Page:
The Enclosure of Movement

Conduct and Borders in the Early Modern Holy Roman Empire

A project by LUCA SCHOLZ, European University Institute

Envisaging borders as instruments for the dominion of movement, this research project examines the symbolic and factual control exercised by the fragmented polities of the Holy Roman Empire over the movement of goods and people during the late sixteenth and seventeenth centuries. In the splintered political landscape between the Alps and the North Sea, control over moving goods and people was a permanent object of contention between competing authorities, communities and travellers.

Such conflicts were often framed as matters of “conduct” (Geleit), a term denoting the quasi-sovereign right to escort travellers and to levy customs duties on passing goods and people. Ostensibly, the physical escorting of foreign princes, diplomats, merchants, prisoners or corpses through a given territory was an act of protection and of honour. In practice, however, a lord who granted safe conduct always stated his territorial supremacy and its boundaries. Thus, conduct was rather a matter of asserting territorial prerogatives or producing fiscal revenues than a means of facilitating travel. Indeed, although only certain forms of movement were subject to regulation, princely officers and patrols constituted a considerable obstacle for the unhampered movement on the roads and rivers traversing the patchwork Empire.

Using court records, letters of passage, visual sources, administrative correspondence as well as scholarly treatises, this project explores how, why and to what extent authorities attempted to master various forms of movement through their dominions. Often patchy and inadequate, such attempts at “monopolising the legitimate means of movement” (John Torpey) clashed at more or less open forms of resistance from the side of those to be controlled and prompted erudite debates around freedom of movement and its restriction. The physical, symbolic and intellectual conflicts occasioned in this context thus inform us about the fundamental controversiality of this early grasp on human mobility and the selective and performative nature of its boundaries.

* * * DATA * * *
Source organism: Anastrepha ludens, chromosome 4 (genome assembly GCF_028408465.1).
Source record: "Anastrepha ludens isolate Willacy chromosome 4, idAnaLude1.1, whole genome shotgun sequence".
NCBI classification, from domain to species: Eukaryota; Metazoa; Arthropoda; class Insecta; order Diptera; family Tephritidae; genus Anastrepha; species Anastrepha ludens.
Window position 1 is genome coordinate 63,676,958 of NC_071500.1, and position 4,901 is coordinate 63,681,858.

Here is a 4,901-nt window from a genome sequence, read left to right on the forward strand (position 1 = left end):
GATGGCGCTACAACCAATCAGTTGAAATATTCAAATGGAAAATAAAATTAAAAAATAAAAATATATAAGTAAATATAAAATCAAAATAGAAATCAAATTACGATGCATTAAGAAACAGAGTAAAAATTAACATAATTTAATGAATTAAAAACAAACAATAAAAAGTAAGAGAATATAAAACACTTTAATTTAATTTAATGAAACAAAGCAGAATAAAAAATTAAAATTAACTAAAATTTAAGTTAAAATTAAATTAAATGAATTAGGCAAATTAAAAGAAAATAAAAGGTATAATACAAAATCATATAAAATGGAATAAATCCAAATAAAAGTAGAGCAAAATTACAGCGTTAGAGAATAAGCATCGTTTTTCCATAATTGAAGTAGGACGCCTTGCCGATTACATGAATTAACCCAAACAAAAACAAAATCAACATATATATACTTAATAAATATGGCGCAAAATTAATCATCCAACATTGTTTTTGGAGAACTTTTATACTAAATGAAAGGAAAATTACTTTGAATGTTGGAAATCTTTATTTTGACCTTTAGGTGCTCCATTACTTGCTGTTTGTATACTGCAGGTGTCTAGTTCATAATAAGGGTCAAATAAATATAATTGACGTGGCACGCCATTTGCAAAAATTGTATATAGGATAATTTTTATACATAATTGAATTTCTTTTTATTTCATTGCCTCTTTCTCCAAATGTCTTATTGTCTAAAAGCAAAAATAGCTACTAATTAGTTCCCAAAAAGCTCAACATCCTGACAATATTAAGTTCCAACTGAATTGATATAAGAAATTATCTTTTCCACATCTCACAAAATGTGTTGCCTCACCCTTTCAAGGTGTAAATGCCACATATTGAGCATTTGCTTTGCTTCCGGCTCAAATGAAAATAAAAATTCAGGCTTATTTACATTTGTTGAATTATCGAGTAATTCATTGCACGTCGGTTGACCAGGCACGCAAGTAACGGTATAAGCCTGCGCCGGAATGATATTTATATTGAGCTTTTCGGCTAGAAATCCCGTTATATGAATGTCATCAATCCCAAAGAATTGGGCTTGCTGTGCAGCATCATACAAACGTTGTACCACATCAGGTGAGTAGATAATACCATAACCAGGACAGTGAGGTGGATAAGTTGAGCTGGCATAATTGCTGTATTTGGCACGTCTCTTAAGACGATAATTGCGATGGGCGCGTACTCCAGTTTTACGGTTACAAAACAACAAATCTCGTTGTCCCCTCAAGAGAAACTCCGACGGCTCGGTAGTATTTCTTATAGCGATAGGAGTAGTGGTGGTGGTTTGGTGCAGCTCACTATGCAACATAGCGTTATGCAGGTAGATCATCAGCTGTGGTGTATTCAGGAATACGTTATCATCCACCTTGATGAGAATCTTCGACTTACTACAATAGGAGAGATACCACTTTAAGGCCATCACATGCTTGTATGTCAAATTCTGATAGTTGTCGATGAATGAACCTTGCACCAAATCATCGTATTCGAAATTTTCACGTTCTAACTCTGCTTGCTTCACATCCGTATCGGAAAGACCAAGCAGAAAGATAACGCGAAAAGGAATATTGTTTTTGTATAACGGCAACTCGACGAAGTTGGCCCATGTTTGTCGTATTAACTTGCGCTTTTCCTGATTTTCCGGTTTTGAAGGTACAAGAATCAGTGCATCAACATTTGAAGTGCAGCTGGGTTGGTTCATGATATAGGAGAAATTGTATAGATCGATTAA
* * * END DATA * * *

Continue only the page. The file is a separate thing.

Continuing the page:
Luca Scholz is a doctoral candidate in History at the European University Institute under the supervision of Jorge Flores (EUI) and Christophe Duhamelle (EHESS Paris). He holds a B.A. in Political Economy from the University of Heidelberg and a joint M.A. in History from that same university and the École des hautes études en sciences sociales in Paris. Currently, he is a visiting scholar at Columbia University. His wider interests bear on the social, intellectual and cultural history of early modern Europe, spanning the history of serfdom, the history of economic thought, legal and conceptual history, political theory, the integration of micro- and macro-perspectives in history and its uses in the present.

For more information, please visit www.eui.academia.edu/LucaScholz

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